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a parents advice please

(13 Posts)
nannyk Tue 10-May-05 15:23:54

Hi I posted this on a well read nanny board and wanted to get a mum/dad point of view too. I really don't want to criticise the parents but I see that the kids are not growing up into happy children, and I would so love to be able to help the parents get to know the lovely, polite, happy children that I know instead of the crying, tired and manipulative children they know. Please read the replies on nannyjob too (advice please thread) , as I hope to get a well rounded and fair assortment of advice so I can have a Little Chat this evening. Thanks for reading this, and I am very grateful for any advice you could give me.

"Is it worth sticking in a nanny job you're mostly happy with but the parents are making life very difficult by allowing their children to rule the roost? Every day I deal with extremely tired children they are up til 11pm most nights and are only just 5 and 2. So from their tiredness comes tantrums and uncooperativeness and a complete inability to concentrate or do anything after morning nursery except sleep for 3 or 4 hours. I then feel useless as a nanny cos we don't do activities in the afternoons and so the cycle continues. The kids cry 95% of the time with the parents as they've learnt that is how to get cuddles/tv/chocolate/no bedtime yet/etc. It is pure manipulation by the kids as soon as mummy and daddy have gone (often 30 mins late each morning due to tears and delaying tactics) they turn into little angels cos they know I won't accept such behaviour. Its very difficult to watch the parents be ruled by the children, and even the 2 year old is showing signs of manipulation now too. I want to say to the parents that its ok for the children to go to bed at a reasonable time, most kids their age are asleep by 8/9pm, and that tantrums are a control mechanism. How do I tactfully tell the parents to get a grip and take the control back from their kids before the kids turn into complete monsters??!!!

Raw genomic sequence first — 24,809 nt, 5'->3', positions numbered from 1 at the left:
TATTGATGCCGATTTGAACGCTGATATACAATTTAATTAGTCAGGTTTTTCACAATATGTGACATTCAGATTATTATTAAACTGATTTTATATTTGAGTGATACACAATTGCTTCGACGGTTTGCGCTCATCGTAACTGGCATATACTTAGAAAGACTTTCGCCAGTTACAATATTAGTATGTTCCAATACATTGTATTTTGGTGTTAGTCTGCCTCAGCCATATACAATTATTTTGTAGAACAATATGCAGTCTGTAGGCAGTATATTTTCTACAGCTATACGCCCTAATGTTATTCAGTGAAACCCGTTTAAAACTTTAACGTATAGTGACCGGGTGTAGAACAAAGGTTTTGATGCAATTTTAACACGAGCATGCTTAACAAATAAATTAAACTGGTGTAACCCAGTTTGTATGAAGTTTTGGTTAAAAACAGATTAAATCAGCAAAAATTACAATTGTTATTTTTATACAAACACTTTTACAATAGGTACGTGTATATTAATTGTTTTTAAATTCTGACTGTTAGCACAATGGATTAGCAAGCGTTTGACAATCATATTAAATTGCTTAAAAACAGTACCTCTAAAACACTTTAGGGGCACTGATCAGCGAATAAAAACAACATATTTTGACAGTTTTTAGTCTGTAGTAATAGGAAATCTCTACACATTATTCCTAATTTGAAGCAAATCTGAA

I'm all but a nervous wreck most days cos of this and I am seriously considering handing in my notice as I feel totally useless cos I can't see things changing. Half of me (the Supernanny half) says that I need to sit them down and say how I feel this is absolutely NO good for the kids how things are going. The other half of me (the Complete Coward) says I should allow the parents to continue and make a rod for their own backs and I should leave as I'm the one with the issues not them. I just think life could be so much happier if the kids had firm boundaries from their parents and this would then mean that I'm not always the Bad Guy for telling the kids off, imposing tv bans, etc.

Please help!!!!"

colditz Tue 10-May-05 15:32:59

Hmmm.... What you ^could do is have your say, and if they don't like it (which I feel it is only fair to warn you, they probably won't) then you can leave. Either way you won't have to put up with spoilt brat kids any more!

nailpolish Tue 10-May-05 15:38:40

so do you look after them say, breakfast til teatime? thats most of the day.

they sleep for 3 or 4 hrs after nursery? it would be hard for a few days but why not make them miss their sleep and go out and feed the ducks or go to the swings or something?

then they will be asleep before 11